Social media reports legendary music promoter's death
|Undated archive photo of Sierra Leonean music promoter Akie Deen (right) shaking hands with hitmaker Bunny Mack|
Social media reports on the death Sunday of legendary music promoter Akie Deen dominated headlines for Sierra Leoneans online.
Akie was known and respected as one of West Africa's’s biggest show business gurus. “Throughout his life, he dedicated considerable time in promoting Sierra Leone in diverse ways. He is the first Sierra Leonean internationally recognized as a record producer,” wrote The Torchlight in 2009, when Akie was named as Sierra Leone Trade Commissioner to the United Kingdom. “He’s responsible for the international exposure and promotion of Sierra Leone’s early music groups, singers and cultural performers. Akie is a promoter, marketing consultant and events planner," the paper said.
Prior to his appointment as trade commissioner, Akie served as a director of Clapham Park Homes, a social housing organization; member of the management team of Generation Radio in Clapham and a director of the Lambeth Credit and Savings Union Bank.
But it was his music production that people remember most.
Born in Freetown in 1947, Akie first became interested in music production as social secretary of the Sierra Leonean Students’ Union in England. In 1972, he helped organize an eight-week tour of Sierra Leone’s Afro National. He was also involved with their first releases, the two singles “Dem Kick” and Wondei Mu Yei. ”
Speaking of that experience, he told John Collins for West African Pop Roots (Published May 18th 1992 by Temple University Press)
“It was with great difficulty that I got the first shop in London to take even ten records. Also I had no car and had to put the records in a friend’s car. We used to attend and ask the DJ to play them in order to sell them."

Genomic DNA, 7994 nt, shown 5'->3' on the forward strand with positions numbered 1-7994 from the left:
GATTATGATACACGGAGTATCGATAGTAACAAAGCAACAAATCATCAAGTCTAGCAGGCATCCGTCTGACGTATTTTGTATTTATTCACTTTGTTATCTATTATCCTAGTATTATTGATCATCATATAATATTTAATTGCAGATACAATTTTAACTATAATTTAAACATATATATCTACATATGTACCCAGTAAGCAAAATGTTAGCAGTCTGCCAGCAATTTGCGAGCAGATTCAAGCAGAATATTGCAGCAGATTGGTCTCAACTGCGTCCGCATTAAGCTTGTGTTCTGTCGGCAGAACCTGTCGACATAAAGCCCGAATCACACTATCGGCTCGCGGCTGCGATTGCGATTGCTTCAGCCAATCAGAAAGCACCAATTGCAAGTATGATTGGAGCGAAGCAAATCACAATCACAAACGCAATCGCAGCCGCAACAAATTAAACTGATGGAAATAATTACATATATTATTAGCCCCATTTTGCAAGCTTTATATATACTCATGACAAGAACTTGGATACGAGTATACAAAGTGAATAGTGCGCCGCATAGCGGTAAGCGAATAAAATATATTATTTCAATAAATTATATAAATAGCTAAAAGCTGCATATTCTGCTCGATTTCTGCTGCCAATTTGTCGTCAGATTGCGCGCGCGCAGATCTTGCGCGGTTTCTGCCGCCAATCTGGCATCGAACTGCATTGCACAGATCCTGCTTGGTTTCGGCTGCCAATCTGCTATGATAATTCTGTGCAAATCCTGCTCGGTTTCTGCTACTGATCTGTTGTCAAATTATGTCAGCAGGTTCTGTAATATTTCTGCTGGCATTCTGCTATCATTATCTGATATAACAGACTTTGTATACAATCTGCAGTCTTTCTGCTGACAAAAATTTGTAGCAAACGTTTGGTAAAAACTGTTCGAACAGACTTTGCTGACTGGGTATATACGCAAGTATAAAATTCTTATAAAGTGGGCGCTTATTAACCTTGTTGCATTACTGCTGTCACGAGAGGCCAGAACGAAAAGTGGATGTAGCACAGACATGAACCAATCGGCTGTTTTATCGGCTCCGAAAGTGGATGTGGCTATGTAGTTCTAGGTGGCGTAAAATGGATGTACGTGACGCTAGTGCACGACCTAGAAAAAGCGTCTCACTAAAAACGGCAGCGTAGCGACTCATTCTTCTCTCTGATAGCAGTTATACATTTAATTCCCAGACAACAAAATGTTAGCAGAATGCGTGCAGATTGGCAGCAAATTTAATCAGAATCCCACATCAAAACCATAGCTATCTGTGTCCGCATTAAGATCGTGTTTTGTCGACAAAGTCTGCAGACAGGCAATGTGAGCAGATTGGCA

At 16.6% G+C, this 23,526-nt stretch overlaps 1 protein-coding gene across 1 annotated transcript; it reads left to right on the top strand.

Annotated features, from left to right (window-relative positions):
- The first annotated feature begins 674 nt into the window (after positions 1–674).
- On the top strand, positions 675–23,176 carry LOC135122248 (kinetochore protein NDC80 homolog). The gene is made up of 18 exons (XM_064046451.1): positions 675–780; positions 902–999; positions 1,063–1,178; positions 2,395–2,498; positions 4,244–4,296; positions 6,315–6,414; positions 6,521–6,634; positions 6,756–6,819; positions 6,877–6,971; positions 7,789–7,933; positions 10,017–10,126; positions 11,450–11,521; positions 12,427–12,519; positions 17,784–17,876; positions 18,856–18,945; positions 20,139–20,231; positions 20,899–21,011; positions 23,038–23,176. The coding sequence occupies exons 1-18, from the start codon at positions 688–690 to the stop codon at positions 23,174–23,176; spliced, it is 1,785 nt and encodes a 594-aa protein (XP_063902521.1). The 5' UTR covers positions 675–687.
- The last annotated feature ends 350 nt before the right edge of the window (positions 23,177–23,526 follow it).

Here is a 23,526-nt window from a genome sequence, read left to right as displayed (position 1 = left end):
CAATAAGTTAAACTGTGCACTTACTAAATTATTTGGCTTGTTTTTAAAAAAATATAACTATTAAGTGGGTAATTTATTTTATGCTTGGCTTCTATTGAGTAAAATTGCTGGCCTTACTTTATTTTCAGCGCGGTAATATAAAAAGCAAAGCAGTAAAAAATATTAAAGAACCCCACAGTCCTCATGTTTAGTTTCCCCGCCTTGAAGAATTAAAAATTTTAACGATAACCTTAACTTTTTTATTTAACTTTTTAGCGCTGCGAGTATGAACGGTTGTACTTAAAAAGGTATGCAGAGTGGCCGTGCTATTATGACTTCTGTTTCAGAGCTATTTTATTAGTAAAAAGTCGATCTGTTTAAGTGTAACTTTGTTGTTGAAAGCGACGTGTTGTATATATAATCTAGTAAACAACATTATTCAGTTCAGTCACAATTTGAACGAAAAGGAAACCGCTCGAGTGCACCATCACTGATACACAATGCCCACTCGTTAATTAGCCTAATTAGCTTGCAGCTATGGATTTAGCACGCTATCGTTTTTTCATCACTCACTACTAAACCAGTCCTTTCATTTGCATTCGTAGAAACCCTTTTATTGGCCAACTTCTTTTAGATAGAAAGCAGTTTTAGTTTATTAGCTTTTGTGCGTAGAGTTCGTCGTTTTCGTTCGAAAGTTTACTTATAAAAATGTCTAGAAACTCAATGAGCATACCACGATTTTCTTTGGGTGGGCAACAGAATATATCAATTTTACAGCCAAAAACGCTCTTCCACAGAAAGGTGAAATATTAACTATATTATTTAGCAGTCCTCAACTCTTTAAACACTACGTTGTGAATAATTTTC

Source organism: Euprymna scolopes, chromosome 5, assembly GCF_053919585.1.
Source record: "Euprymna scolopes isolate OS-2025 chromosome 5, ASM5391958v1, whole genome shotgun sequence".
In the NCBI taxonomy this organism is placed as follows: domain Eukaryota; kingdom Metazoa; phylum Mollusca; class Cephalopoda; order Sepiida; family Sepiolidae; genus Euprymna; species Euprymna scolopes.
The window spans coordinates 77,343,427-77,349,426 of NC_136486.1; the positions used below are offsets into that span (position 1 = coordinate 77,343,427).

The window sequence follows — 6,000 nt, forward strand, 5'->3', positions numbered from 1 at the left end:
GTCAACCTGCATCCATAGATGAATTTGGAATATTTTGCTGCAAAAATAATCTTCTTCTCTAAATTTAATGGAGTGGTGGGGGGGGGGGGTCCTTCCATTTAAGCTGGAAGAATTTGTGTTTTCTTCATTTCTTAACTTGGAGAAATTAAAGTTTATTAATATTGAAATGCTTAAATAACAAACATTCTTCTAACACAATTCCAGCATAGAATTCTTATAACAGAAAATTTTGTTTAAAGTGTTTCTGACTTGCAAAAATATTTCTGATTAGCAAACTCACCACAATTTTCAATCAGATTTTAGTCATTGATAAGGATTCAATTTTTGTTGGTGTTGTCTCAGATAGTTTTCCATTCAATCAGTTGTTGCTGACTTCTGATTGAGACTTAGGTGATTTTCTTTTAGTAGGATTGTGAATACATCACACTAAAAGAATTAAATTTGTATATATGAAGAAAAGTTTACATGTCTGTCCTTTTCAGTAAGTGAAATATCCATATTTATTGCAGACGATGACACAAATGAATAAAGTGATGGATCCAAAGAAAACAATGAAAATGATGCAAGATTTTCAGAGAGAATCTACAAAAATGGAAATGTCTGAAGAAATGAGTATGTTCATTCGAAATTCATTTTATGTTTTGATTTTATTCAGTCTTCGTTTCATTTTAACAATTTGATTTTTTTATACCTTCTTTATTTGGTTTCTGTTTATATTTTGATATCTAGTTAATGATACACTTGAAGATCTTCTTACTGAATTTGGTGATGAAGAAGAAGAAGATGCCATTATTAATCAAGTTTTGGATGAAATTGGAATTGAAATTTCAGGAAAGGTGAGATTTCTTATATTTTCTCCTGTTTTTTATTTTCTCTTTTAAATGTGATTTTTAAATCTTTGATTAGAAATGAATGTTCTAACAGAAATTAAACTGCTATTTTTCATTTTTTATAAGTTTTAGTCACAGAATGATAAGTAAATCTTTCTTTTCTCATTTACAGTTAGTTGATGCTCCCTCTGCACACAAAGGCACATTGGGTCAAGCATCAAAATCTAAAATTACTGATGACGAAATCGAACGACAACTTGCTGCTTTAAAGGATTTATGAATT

In 1973, Akie arranged a tour of the United Kingdom for Ghana’s top-guitar band at the time, the African Brothers, and recorded two songs by them, including the popular “Maria.” After convincing a DJ on Radio London’s Reggae Time to play them on air, Akie said he got requests for boxes of twenty-five from shops who had only taken a single copy. “In one week I got through five hundred,” Collins wrote.
In 1974, Akie produced two bands. One was Sierra Leone’s Super Combo and the other was the Funkees form Nigeria. The following year, members of Afro National, reportedly under the name Sabanoh 75, came to London again and helped by Akie released three singles, “Susanna,” “Konko,” and “Carry On,” which all became big hits in Sierra Leone. When the band returned in 1977, Akie released a twelve-inch single version of Rokafil Jazz’s “Sweet Mother” with them, under the registered Afro-disco name of Wagadugu. He also started working with Liberia’s Miatta Fahnbulleh, who recorded two traditional songs in disco-style: “Amo Sake Sa” and the reggae “KoKolioko.” Akie followed this huge success by producing other artists such as Emmanuel Rentoz, a keyboard player from Ghana, singer Nina da Costa from the West Indies, and Yvonne Mobamabo from South Africa, among others.
Akie also organized tours of Nigeria for Bunny Mack to coincide with Mack’s release of Supafrico
Writing on Facebook, Bunny Mack’s son, Kris MacCormack, presenter/head of programming at Capital Radio Sierra Leone, posted this message to his wall.